Since the initial market introduction of microelectromechanical systems (MEMS) products from pressure sensors to accelerometers to more recent gas sensors and several others, users and potential users have been attracted to the technology for many reasons. This includes its incredibly small size, low weight, low power consumption and low cost – especially as high-volume manufacturing became readily available. Technology commercialization and market adaption were not without shortcomings/problems and delays until full commercialization was achieved.
The MEMS Industry Commercialization Report Card was among the first industry tools to explore and analyze the progress and limitation of sensors and MEMS actuators. Initiated in 1998, the current one marks the 24th continuous year of reporting.
This year’s responses document a dramatic decline in grades of 13 of the 14 subjects – the critical success factors. Subject Built Infrastructure declined two grades from B+ to B- and the overall grade dropped from its previous B- over the past six years to C+. This is its all-time lowest grade over the 24 years of publication! These and other comments form experts who contributed to the Delphi style report are in many respects due to the COVID pandemic – but not entirely.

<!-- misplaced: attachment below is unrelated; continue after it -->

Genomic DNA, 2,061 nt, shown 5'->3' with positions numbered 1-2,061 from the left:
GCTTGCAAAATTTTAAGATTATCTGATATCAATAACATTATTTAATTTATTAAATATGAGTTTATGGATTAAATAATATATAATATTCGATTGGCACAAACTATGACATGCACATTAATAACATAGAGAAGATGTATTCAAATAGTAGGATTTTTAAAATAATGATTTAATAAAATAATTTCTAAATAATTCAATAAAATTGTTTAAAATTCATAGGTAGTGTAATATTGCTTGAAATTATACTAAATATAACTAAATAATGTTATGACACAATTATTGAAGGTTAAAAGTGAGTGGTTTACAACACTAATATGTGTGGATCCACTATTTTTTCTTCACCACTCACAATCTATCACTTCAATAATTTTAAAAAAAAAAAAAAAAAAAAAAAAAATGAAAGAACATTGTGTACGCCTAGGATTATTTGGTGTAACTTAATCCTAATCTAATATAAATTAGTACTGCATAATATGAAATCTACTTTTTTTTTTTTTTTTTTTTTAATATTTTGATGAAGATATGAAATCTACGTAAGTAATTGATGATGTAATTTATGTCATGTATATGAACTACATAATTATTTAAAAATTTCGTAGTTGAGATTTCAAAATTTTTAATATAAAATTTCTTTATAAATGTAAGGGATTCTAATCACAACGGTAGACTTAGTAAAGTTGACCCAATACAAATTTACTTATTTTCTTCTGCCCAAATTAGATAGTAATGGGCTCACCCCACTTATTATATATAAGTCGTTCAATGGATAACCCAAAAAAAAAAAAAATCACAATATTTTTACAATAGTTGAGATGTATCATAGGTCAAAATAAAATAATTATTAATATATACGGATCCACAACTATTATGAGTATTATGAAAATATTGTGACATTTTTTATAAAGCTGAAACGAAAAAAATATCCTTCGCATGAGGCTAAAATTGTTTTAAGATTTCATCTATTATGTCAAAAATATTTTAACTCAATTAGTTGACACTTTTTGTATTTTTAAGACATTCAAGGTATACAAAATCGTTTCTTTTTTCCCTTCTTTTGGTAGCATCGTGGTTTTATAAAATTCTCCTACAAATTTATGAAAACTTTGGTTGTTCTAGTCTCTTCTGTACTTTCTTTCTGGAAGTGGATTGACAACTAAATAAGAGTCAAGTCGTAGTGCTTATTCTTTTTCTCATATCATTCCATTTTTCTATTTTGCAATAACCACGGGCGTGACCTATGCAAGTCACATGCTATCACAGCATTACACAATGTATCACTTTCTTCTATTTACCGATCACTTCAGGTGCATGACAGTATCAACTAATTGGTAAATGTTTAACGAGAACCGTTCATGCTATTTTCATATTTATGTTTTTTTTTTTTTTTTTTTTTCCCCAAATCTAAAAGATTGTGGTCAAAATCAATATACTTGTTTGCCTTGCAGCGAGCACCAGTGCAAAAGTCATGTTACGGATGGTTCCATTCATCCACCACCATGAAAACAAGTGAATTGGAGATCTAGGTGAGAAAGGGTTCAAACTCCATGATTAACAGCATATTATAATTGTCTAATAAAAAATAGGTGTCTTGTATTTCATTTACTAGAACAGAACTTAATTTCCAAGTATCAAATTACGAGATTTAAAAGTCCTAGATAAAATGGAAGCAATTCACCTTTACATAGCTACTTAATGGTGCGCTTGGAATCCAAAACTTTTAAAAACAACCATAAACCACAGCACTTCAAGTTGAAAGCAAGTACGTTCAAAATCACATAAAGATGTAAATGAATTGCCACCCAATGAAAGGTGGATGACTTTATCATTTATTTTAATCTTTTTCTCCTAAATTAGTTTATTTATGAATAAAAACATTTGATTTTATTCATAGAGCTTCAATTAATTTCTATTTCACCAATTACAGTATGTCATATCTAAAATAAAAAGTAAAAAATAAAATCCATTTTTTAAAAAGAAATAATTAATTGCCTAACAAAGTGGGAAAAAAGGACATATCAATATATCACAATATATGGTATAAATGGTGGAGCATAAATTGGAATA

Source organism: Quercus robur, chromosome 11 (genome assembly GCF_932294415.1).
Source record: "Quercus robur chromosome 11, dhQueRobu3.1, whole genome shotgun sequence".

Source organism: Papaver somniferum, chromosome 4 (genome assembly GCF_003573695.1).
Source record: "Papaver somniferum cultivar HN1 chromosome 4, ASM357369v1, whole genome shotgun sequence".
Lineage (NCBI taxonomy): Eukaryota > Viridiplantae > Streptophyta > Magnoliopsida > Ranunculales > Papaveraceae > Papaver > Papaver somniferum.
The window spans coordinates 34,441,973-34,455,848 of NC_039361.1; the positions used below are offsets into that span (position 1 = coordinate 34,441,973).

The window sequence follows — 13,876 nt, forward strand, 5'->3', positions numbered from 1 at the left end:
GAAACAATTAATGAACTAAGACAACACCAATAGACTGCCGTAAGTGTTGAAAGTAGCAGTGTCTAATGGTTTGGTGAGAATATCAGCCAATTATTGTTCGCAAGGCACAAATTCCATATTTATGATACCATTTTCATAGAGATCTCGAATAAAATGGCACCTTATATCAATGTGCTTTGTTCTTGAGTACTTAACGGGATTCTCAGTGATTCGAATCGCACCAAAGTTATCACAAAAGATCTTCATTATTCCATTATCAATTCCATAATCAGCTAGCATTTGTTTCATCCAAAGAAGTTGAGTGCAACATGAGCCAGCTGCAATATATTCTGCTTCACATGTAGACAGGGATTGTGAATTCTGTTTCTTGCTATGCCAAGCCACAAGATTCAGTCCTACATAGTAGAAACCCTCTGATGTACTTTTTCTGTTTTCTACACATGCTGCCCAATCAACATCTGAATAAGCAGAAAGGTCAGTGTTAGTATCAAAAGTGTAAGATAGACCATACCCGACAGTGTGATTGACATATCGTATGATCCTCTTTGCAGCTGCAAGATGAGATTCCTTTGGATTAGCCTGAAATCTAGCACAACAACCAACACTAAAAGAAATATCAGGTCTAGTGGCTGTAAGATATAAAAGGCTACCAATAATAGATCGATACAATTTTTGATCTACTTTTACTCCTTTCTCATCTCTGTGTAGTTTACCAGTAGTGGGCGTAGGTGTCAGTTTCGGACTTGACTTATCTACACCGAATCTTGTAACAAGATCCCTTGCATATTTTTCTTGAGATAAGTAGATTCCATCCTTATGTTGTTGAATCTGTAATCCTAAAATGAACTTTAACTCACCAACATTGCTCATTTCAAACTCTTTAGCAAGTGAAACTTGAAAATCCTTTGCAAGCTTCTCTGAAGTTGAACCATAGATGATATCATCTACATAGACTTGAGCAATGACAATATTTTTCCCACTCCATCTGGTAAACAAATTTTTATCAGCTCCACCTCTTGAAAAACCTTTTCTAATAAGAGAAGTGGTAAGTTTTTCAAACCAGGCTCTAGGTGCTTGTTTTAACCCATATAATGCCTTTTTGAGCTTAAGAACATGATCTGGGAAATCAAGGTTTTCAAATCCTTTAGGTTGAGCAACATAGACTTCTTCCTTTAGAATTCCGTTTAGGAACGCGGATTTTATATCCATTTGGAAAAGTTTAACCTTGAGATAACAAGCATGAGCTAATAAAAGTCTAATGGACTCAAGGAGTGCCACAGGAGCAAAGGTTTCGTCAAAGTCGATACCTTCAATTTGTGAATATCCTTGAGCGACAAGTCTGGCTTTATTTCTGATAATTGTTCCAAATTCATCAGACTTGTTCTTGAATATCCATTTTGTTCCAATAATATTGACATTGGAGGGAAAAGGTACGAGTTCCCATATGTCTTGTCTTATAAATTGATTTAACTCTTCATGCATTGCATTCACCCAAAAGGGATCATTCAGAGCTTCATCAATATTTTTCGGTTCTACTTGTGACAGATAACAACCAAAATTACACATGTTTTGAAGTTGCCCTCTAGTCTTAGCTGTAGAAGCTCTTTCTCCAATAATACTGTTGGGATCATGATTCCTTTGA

The creator of the report card, Roger Grace of Roger Grace Associates, says, “Smart design engineers are not looking for MEMS. They want a product that satisfied their design criteria.”
As identified in the Sensor Product Life Cycles chart in the report card, within the past few years printed flexible/paper sensors and function fabrics are being added to options that designers have for some applications that provide fresh competition for MEMS.
For example, consider a measurement made at each foot. For many years, adding MEMS sensors to the soles or inserts of shoes has been implemented to provide pressure and force measurements. Today, as an alternative to MEMS, textile-based sensors in wearable socks can provide similar measurements and easily provide distributed force data as well.
To obtain a copy of 30-page 2021 MEMS Industry Commercialization Report Card Final Report, click here.